I (the kids in my class) have found a small mistake on one of the math centers I sold in my Christmas Cheer Math Pack. I fixed the mistake and downloaded the new pack to TPT. You can also click here to download the corrected set of cards. I created a card with the time 12:30, but really it should have been 1:30 to match with the clock. These cards belong to the "It's Almost Christmas Time" game. I'm sorry for the mistake!
This will be a smorgasbord of ideas all rolled into one post.
First up... Turkey Word Work
Yes, I know, it's almost Thanksgiving now... and there's no way you could possibly use this idea this year...but I thought I'd share because I really liked it. Maybe you can tuck it away for next year. I found some word family turkeys last year on a blog. I loved them, but they were designed to practice long vowels. Since we're just now wrapping up short vowels I created some new turkeys to use as a short vowel review. My kids loved them. This project was one of their reading tubs a few weeks ago. Each child chose one turkey (each with a different word family) and six feathers. They wrote words for their word family on the feathers, colored, cut, glued, and voila...word family turkeys.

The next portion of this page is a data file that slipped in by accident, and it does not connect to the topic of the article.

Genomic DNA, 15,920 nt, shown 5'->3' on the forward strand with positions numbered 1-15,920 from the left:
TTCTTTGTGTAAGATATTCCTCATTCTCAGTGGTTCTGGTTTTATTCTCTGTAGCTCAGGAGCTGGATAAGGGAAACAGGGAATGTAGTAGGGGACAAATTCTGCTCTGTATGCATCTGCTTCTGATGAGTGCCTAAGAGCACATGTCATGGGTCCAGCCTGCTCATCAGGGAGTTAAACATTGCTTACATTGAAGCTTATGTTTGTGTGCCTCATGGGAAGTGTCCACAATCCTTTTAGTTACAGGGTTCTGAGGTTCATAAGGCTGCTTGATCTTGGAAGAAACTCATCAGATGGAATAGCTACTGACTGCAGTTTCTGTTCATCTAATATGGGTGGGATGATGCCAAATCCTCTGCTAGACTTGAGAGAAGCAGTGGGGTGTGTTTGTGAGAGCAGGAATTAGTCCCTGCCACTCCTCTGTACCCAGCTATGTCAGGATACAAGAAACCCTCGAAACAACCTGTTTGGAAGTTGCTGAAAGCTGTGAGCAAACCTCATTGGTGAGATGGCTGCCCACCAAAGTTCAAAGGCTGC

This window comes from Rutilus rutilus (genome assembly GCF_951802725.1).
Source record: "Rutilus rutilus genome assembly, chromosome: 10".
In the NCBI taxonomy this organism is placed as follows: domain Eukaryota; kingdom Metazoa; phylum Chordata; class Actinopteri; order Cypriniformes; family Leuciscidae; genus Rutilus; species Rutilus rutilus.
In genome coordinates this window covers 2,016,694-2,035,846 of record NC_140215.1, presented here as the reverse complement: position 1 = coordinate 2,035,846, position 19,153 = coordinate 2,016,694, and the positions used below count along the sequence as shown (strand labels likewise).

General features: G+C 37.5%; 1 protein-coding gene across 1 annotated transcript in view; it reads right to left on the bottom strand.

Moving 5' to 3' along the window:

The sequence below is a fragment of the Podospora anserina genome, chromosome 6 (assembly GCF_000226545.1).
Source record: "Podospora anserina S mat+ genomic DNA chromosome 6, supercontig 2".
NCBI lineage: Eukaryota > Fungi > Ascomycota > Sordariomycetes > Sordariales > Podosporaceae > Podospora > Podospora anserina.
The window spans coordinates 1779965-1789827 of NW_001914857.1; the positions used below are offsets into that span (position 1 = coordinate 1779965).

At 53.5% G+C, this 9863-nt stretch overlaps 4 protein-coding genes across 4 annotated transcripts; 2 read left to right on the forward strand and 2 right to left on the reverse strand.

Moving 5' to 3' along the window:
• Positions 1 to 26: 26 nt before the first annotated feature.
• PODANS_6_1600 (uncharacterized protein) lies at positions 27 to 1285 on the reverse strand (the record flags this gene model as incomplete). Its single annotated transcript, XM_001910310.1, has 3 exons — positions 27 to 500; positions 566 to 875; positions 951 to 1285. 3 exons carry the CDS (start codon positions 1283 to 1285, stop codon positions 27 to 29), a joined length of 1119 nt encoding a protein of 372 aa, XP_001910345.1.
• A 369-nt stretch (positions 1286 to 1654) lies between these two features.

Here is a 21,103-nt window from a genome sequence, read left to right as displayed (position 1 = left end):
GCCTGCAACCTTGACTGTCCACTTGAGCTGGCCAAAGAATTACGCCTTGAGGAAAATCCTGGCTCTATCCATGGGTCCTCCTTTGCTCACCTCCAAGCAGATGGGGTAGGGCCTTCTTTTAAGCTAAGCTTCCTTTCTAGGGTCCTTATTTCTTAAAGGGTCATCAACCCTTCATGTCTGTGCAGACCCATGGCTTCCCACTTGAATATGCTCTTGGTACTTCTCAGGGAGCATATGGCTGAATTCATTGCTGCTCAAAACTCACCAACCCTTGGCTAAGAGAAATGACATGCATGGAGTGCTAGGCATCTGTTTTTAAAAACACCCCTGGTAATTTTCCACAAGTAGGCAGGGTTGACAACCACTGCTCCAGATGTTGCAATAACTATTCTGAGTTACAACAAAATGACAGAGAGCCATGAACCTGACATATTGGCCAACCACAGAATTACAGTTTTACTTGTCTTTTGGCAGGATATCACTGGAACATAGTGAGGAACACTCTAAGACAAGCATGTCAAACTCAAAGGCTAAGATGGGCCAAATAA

Click here to download the turkey bodies
Click here to download the feathers